Reactive oxygen species (ROS) and reactive nitrogen species (RNS) are normal products of cellular metabolism, and there are multiple sources of ROS and RNS in the myocardium (Figure 1). When the oxidizing species exceed the reducing capacity of the cell, there is a loss of redox homeostasis. Excess ROS results in oxidative stress, while excess RNS results in nitrosative stress. There are multiple potential sources of reactive species in the myocardium including the mitochondrial electron transport chain, xanthine oxidase, NADPH oxidases, and uncoupled nitric oxide synthases (NOS), while the antioxidant (reducing) defenses include glutathione, superoxide dismutase, and thioredoxin. In addition to oxidative stress, it has recently been suggested that excess reducing equivalents may result in “reductive stress” (Rajasekaran et al., 2008; Zhang et al., 2010, 2012). A role for reductive stress in cardiomyopathic alterations has been suggested by these reports, but the contribution to arrhythmogenesis is undefined at the present time, and is beyond the scope of this review. This review is focused on the role of NOS as a source of ROS and RNS, and the evidence linking NOS to the pathogenesis of atrial fibrillation.

FIGURE 1
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Figure 1. Redox homeostasis is maintained by balanced interactions of reducing (left side) and oxidizing pathways (right side). Oxidative stress results from an imbalance in which oxidizing species exceed the reducing capacity of the cell.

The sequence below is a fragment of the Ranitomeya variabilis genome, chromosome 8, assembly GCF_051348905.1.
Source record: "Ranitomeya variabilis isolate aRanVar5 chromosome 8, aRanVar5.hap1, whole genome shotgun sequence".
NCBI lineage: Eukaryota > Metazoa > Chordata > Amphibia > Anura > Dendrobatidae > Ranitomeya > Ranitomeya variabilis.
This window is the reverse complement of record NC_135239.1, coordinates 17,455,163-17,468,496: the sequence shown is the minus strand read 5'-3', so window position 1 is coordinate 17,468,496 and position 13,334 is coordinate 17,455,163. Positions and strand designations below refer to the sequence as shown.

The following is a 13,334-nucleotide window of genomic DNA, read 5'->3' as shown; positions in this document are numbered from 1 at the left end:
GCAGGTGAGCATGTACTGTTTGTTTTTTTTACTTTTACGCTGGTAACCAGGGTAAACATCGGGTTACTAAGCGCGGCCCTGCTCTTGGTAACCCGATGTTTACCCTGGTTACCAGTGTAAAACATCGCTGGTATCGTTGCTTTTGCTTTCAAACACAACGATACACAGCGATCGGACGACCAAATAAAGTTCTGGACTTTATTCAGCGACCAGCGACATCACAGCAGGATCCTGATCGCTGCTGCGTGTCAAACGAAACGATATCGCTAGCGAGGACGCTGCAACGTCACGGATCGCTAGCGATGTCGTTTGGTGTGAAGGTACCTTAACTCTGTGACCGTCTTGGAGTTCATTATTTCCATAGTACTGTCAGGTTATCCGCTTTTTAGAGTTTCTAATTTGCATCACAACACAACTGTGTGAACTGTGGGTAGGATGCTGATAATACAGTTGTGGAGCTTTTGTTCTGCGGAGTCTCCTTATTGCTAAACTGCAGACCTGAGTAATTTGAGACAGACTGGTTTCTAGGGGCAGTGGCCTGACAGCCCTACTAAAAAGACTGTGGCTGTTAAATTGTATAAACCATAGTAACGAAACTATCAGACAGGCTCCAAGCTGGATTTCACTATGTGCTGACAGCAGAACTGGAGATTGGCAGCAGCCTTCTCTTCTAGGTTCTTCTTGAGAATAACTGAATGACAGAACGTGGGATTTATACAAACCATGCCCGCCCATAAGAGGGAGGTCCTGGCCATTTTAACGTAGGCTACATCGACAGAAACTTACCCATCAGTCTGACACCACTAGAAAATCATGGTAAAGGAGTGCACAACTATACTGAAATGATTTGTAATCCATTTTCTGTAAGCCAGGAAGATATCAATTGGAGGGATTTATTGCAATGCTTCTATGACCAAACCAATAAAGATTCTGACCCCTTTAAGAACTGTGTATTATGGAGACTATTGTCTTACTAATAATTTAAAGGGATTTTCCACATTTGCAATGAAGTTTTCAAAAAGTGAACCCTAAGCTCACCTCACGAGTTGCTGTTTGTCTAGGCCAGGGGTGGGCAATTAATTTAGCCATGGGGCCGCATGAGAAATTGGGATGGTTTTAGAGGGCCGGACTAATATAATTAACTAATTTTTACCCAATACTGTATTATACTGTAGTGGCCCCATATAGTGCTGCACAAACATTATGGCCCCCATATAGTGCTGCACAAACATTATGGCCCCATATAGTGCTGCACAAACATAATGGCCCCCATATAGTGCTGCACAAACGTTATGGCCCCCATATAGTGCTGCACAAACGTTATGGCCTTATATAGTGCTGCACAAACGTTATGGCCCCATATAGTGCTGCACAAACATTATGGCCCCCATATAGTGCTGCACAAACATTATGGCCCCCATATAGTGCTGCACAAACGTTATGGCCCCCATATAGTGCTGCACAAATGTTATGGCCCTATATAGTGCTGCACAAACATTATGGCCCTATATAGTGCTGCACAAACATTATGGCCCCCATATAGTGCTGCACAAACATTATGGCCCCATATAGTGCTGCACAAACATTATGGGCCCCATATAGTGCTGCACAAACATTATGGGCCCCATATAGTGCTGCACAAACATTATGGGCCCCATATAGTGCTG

Nitric Oxide Synthase

There are three isoforms of nitric oxide (NO) synthase: NOS1, neuronal NOS (nNOS); NOS2, inducible NOS (iNOS); and NOS3, endothelial NOS (eNOS); the isoform names are based on the tissues in which they were first described. The heart normally expresses the constitutive enzymes NOS1 and NOS3. NOS2 is inducible and only expressed only during inflammatory and/or pathologic states such as hypertrophy or heart failure (Haywood et al., 1996; Vejlstrup et al., 1998; Nishijima et al., 2011). There are postulated intracellular compartments in cardiac myocytes for NOS1 (sarcoplasmic reticulum) and NOS3 (caveolae), while NOS2 is ubiquitously distributed in the cytosol of cardiac myocytes (Barouch et al., 2002; Ziolo and Bers, 2003). Under normal conditions, NOS can mediate effects through stimulatory effects of NO on guanalyte cyclase, or through nitration of tyrosine or nitrosylation of cysteine residues.